In Japan, many government agencies and nuclear companies have promoted a public myth of absolute safety that nuclear power proponents had cherished over decades. The tsunami that began the Fukushima nuclear disaster could have been expected and in March 2012, according to the New York Times, Prime Minister Yoshihiko Noda accepted that the government shared the blame disaster at the Fukushima Daiichi nuclear power plant, saying that officials had been blinded by a false belief in the country’s technological infallibility.’ and were all too soaked in a safety myth. Also, in Japan, a national program to develop robots for use in nuclear emergencies was ended in midstream because it smacked too much of underlying danger. Japan, supposedly a major power in robotics, had none to send in to Fukushima during the disaster. Similarly, Japan’s Nuclear Safety Commission demanded in its safety guidelines for light water nuclear facilities that the potential for extended loss of power need not be considered. However, it was exactly such an extended loss of power to the cooling pumps that caused the meltdown at the Fukushima nuclear facilities. The overall goal of the Japanese government should be to provide a factual assessment of the nuclear power industry, as well as to raise questions about safety and security, placing nuclear power in the larger context of how to meet energy needs with the least harm to communities and the environment.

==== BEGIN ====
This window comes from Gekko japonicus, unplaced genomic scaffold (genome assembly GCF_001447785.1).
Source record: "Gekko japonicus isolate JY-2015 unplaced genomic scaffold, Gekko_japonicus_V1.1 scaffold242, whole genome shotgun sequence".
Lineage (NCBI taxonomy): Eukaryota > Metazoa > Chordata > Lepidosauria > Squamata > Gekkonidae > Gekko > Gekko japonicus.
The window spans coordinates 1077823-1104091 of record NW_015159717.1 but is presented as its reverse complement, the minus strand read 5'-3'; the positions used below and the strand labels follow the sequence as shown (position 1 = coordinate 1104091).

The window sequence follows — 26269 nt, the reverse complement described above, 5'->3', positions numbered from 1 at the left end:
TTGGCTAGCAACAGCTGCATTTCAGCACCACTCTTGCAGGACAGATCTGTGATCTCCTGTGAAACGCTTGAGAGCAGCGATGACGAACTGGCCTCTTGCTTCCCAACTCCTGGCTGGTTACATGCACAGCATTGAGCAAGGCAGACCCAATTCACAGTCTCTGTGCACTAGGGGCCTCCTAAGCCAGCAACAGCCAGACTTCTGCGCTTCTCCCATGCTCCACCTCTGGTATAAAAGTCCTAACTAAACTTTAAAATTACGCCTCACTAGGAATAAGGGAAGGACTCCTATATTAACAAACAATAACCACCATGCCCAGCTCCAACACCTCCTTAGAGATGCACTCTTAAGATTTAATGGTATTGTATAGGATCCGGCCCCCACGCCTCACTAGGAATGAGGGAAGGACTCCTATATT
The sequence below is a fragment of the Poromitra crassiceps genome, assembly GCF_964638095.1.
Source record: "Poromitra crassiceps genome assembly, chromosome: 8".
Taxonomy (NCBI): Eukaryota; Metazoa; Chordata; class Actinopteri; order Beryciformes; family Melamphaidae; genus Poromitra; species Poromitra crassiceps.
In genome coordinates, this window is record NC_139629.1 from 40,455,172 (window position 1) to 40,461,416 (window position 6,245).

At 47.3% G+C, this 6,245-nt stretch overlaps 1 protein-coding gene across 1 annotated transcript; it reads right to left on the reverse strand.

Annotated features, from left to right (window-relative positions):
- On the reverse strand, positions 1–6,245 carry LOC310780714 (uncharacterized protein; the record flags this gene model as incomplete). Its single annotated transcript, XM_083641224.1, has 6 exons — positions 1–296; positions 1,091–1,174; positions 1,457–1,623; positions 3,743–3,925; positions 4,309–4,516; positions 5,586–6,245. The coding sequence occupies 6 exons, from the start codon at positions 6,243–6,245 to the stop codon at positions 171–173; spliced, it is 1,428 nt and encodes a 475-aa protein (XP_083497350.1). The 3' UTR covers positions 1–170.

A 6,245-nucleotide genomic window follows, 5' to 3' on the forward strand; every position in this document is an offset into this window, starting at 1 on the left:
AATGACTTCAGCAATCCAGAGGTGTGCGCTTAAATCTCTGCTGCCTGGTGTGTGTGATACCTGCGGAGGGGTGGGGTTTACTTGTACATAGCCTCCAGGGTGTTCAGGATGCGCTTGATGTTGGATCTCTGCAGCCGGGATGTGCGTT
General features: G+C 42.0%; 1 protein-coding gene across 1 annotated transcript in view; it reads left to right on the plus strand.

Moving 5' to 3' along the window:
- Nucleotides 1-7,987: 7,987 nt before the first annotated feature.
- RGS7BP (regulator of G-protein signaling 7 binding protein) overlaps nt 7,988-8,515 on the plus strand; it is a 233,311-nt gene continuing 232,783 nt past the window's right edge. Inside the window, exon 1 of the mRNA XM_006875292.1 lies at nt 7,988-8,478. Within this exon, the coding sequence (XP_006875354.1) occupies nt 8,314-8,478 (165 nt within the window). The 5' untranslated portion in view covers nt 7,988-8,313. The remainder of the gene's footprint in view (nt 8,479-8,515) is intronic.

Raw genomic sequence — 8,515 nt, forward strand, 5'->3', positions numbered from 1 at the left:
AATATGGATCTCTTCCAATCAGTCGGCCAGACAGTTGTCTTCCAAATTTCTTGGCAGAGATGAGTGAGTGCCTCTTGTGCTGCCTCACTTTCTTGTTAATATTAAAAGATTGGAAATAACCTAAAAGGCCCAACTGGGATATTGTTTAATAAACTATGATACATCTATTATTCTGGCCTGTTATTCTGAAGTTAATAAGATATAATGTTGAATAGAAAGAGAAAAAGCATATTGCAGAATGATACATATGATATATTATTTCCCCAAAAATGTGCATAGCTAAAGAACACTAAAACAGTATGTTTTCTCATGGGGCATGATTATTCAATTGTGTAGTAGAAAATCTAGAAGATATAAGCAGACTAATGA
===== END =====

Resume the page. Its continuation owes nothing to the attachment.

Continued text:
From the perspective outside of Japan, the reaction to the 2011 Fukushima Daiichi nuclear disaster has been widespread. Many countries have advised their nationals to leave Tokyo, citing the risk associated with the nuclear plants’ ongoing accident. The Professor Morse, a professor of nuclear engineering at the University of California, Berkeley and Youichi Enokida, a chemist from Nagoya University, said, ‘There would be at least six months of emergency stabilization, about two years of temporary remediation and up to 30 years of full-scale clean-up.’ Professor Morse also argues, ‘The high levels of ground contamination at the site are raising concerns about the viability of individuals to work at the site in coming decades.’ Furthermore, John Price, a former member of the Safety Policy Unit at the UK’s National Nuclear Corporation, has said that it might be 100 years before melting fuel rods can be safely removed from Japan’s Fukushima nuclear plant.